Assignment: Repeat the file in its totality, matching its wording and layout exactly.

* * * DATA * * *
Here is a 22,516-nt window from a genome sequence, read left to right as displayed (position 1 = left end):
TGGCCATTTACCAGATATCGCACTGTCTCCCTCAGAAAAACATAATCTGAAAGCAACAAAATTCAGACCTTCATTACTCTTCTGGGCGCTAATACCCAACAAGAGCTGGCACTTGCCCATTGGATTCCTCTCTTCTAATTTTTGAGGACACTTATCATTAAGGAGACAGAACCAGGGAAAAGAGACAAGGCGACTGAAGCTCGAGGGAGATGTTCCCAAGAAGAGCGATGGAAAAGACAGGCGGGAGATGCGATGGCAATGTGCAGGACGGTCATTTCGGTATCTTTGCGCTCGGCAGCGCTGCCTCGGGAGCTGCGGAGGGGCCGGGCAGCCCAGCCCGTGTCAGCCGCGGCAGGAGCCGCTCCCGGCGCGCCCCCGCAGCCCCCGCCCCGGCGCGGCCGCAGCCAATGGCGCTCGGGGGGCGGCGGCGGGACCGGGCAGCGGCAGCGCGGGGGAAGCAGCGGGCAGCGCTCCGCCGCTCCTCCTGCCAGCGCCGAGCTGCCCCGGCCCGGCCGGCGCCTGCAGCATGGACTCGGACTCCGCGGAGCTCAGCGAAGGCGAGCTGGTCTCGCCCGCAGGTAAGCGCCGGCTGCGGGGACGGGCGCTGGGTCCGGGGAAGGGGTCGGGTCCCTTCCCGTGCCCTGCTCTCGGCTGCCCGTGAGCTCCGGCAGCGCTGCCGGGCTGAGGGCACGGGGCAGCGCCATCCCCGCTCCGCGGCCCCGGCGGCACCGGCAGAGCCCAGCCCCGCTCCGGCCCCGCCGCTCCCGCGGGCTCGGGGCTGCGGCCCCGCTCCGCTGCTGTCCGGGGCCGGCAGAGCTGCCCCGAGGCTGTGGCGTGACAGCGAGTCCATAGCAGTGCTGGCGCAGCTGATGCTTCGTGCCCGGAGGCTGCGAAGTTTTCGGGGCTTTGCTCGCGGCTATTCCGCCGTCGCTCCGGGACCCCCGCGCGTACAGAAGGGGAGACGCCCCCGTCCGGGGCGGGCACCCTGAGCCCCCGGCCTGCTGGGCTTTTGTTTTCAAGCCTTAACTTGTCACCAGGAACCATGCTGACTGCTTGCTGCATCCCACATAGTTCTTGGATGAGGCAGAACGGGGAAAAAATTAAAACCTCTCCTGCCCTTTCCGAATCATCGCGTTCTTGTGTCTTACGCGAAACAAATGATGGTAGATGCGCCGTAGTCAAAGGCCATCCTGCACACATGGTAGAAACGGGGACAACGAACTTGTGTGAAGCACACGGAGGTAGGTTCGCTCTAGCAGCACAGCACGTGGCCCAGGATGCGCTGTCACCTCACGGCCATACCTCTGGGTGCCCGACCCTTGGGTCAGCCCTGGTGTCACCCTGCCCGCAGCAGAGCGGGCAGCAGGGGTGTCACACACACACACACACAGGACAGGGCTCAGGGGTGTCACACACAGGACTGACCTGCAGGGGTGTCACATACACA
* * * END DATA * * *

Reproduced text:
Here is a 22,516-nt window from a genome sequence, read left to right as displayed (position 1 = left end):
TGGCCATTTACCAGATATCGCACTGTCTCCCTCAGAAAAACATAATCTGAAAGCAACAAAATTCAGACCTTCATTACTCTTCTGGGCGCTAATACCCAACAAGAGCTGGCACTTGCCCATTGGATTCCTCTCTTCTAATTTTTGAGGACACTTATCATTAAGGAGACAGAACCAGGGAAAAGAGACAAGGCGACTGAAGCTCGAGGGAGATGTTCCCAAGAAGAGCGATGGAAAAGACAGGCGGGAGATGCGATGGCAATGTGCAGGACGGTCATTTCGGTATCTTTGCGCTCGGCAGCGCTGCCTCGGGAGCTGCGGAGGGGCCGGGCAGCCCAGCCCGTGTCAGCCGCGGCAGGAGCCGCTCCCGGCGCGCCCCCGCAGCCCCCGCCCCGGCGCGGCCGCAGCCAATGGCGCTCGGGGGGCGGCGGCGGGACCGGGCAGCGGCAGCGCGGGGGAAGCAGCGGGCAGCGCTCCGCCGCTCCTCCTGCCAGCGCCGAGCTGCCCCGGCCCGGCCGGCGCCTGCAGCATGGACTCGGACTCCGCGGAGCTCAGCGAAGGCGAGCTGGTCTCGCCCGCAGGTAAGCGCCGGCTGCGGGGACGGGCGCTGGGTCCGGGGAAGGGGTCGGGTCCCTTCCCGTGCCCTGCTCTCGGCTGCCCGTGAGCTCCGGCAGCGCTGCCGGGCTGAGGGCACGGGGCAGCGCCATCCCCGCTCCGCGGCCCCGGCGGCACCGGCAGAGCCCAGCCCCGCTCCGGCCCCGCCGCTCCCGCGGGCTCGGGGCTGCGGCCCCGCTCCGCTGCTGTCCGGGGCCGGCAGAGCTGCCCCGAGGCTGTGGCGTGACAGCGAGTCCATAGCAGTGCTGGCGCAGCTGATGCTTCGTGCCCGGAGGCTGCGAAGTTTTCGGGGCTTTGCTCGCGGCTATTCCGCCGTCGCTCCGGGACCCCCGCGCGTACAGAAGGGGAGACGCCCCCGTCCGGGGCGGGCACCCTGAGCCCCCGGCCTGCTGGGCTTTTGTTTTCAAGCCTTAACTTGTCACCAGGAACCATGCTGACTGCTTGCTGCATCCCACATAGTTCTTGGATGAGGCAGAACGGGGAAAAAATTAAAACCTCTCCTGCCCTTTCCGAATCATCGCGTTCTTGTGTCTTACGCGAAACAAATGATGGTAGATGCGCCGTAGTCAAAGGCCATCCTGCACACATGGTAGAAACGGGGACAACGAACTTGTGTGAAGCACACGGAGGTAGGTTCGCTCTAGCAGCACAGCACGTGGCCCAGGATGCGCTGTCACCTCACGGCCATACCTCTGGGTGCCCGACCCTTGGGTCAGCCCTGGTGTCACCCTGCCCGCAGCAGAGCGGGCAGCAGGGGTGTCACACACACACACACACAGGACAGGGCTCAGGGGTGTCACACACAGGACTGACCTGCAGGGGTGTCACATACACA